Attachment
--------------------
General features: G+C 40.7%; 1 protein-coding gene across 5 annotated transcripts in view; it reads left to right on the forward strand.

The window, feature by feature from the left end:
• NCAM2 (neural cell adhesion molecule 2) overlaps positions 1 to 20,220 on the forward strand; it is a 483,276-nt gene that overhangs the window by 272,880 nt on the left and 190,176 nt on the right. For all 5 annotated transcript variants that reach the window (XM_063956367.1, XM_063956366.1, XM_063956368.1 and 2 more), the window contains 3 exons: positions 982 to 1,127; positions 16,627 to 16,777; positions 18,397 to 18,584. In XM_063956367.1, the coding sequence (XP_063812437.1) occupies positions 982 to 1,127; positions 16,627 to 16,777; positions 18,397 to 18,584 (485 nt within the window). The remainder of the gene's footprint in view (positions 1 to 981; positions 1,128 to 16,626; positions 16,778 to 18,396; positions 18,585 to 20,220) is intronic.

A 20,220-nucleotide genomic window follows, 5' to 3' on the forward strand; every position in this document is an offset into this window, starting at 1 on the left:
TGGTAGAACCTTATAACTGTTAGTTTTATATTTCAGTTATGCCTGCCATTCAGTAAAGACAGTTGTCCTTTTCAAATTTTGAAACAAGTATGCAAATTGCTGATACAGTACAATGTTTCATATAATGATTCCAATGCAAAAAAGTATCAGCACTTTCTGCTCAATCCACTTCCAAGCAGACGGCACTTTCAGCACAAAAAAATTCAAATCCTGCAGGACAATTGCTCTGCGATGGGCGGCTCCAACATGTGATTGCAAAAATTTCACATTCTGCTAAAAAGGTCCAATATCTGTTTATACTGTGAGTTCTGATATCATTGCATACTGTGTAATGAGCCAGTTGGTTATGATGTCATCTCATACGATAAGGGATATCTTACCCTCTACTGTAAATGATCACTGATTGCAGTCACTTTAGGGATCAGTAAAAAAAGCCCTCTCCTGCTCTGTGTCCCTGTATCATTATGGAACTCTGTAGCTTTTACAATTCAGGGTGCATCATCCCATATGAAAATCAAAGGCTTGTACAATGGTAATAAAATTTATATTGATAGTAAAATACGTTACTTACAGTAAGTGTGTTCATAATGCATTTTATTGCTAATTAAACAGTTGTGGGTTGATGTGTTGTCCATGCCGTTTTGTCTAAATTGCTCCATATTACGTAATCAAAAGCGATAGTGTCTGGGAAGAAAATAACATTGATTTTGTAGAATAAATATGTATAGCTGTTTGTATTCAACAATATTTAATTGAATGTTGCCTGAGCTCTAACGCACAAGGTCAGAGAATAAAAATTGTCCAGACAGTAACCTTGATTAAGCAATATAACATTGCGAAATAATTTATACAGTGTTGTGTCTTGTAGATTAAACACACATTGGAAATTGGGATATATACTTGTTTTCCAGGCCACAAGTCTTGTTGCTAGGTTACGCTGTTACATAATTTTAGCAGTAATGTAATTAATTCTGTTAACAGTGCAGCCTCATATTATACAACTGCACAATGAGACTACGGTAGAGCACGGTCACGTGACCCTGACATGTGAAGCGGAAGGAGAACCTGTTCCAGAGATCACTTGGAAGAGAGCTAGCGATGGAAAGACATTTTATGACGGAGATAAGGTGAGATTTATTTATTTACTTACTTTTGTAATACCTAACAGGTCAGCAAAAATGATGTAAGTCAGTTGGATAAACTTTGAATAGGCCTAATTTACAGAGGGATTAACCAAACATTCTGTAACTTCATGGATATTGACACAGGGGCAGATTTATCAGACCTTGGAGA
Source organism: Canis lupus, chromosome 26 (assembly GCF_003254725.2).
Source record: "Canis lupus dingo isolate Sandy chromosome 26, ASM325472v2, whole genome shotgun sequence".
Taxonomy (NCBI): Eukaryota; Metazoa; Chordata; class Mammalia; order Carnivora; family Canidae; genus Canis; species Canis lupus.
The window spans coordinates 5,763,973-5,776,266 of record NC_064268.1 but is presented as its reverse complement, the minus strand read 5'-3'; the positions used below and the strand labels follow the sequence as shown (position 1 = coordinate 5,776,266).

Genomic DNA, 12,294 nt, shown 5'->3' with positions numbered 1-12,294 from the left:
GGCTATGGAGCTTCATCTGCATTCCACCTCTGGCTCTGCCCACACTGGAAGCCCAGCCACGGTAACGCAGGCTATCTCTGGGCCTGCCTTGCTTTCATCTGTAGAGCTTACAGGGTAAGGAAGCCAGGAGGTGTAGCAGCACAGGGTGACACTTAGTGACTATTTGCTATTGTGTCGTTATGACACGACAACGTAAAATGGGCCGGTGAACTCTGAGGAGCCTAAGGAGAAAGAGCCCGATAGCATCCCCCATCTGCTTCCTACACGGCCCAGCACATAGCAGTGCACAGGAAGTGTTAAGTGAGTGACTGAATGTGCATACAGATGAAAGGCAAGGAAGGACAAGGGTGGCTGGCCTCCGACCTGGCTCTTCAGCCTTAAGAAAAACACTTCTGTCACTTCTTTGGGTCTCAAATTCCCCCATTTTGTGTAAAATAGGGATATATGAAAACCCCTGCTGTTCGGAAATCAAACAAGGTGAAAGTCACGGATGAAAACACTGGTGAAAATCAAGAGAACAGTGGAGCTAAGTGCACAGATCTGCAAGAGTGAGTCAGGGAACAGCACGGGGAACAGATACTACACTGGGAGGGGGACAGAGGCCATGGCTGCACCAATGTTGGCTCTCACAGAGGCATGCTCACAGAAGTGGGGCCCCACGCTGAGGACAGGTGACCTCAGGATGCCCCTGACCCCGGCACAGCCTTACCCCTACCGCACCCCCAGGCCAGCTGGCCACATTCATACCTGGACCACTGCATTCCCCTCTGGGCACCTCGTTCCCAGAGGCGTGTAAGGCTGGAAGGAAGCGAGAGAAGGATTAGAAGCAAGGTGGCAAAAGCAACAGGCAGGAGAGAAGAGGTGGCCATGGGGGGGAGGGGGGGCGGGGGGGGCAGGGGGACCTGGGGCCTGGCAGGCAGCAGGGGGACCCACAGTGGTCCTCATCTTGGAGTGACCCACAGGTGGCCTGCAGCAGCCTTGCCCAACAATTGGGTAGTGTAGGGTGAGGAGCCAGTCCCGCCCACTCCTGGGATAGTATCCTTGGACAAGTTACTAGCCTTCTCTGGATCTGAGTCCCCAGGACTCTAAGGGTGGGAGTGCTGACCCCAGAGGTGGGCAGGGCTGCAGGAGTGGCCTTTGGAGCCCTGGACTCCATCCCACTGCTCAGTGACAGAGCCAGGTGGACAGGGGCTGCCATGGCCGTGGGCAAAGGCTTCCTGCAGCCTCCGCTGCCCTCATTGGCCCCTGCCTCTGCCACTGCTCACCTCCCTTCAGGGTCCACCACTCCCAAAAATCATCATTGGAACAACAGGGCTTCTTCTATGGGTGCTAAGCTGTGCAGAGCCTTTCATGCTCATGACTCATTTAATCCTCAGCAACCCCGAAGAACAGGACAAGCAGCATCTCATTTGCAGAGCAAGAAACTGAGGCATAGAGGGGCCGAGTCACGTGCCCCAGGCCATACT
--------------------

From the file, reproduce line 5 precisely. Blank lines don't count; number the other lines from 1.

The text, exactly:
TGGTAGAACCTTATAACTGTTAGTTTTATATTTCAGTTATGCCTGCCATTCAGTAAAGACAGTTGTCCTTTTCAAATTTTGAAACAAGTATGCAAATTGCTGATACAGTACAATGTTTCATATAATGATTCCAATGCAAAAAAGTATCAGCACTTTCTGCTCAATCCACTTCCAAGCAGACGGCACTTTCAGCACAAAAAAATTCAAATCCTGCAGGACAATTGCTCTGCGATGGGCGGCTCCAACATGTGATTGCAAAAATTTCACATTCTGCTAAAAAGGTCCAATATCTGTTTATACTGTGAGTTCTGATATCATTGCATACTGTGTAATGAGCCAGTTGGTTATGATGTCATCTCATACGATAAGGGATATCTTACCCTCTACTGTAAATGATCACTGATTGCAGTCACTTTAGGGATCAGTAAAAAAAGCCCTCTCCTGCTCTGTGTCCCTGTATCATTATGGAACTCTGTAGCTTTTACAATTCAGGGTGCATCATCCCATATGAAAATCAAAGGCTTGTACAATGGTAATAAAATTTATATTGATAGTAAAATACGTTACTTACAGTAAGTGTGTTCATAATGCATTTTATTGCTAATTAAACAGTTGTGGGTTGATGTGTTGTCCATGCCGTTTTGTCTAAATTGCTCCATATTACGTAATCAAAAGCGATAGTGTCTGGGAAGAAAATAACATTGATTTTGTAGAATAAATATGTATAGCTGTTTGTATTCAACAATATTTAATTGAATGTTGCCTGAGCTCTAACGCACAAGGTCAGAGAATAAAAATTGTCCAGACAGTAACCTTGATTAAGCAATATAACATTGCGAAATAATTTATACAGTGTTGTGTCTTGTAGATTAAACACACATTGGAAATTGGGATATATACTTGTTTTCCAGGCCACAAGTCTTGTTGCTAGGTTACGCTGTTACATAATTTTAGCAGTAATGTAATTAATTCTGTTAACAGTGCAGCCTCATATTATACAACTGCACAATGAGACTACGGTAGAGCACGGTCACGTGACCCTGACATGTGAAGCGGAAGGAGAACCTGTTCCAGAGATCACTTGGAAGAGAGCTAGCGATGGAAAGACATTTTATGACGGAGATAAGGTGAGATTTATTTATTTACTTACTTTTGTAATACCTAACAGGTCAGCAAAAATGATGTAAGTCAGTTGGATAAACTTTGAATAGGCCTAATTTACAGAGGGATTAACCAAACATTCTGTAACTTCATGGATATTGACACAGGGGCAGATTTATCAGACCTTGGAGA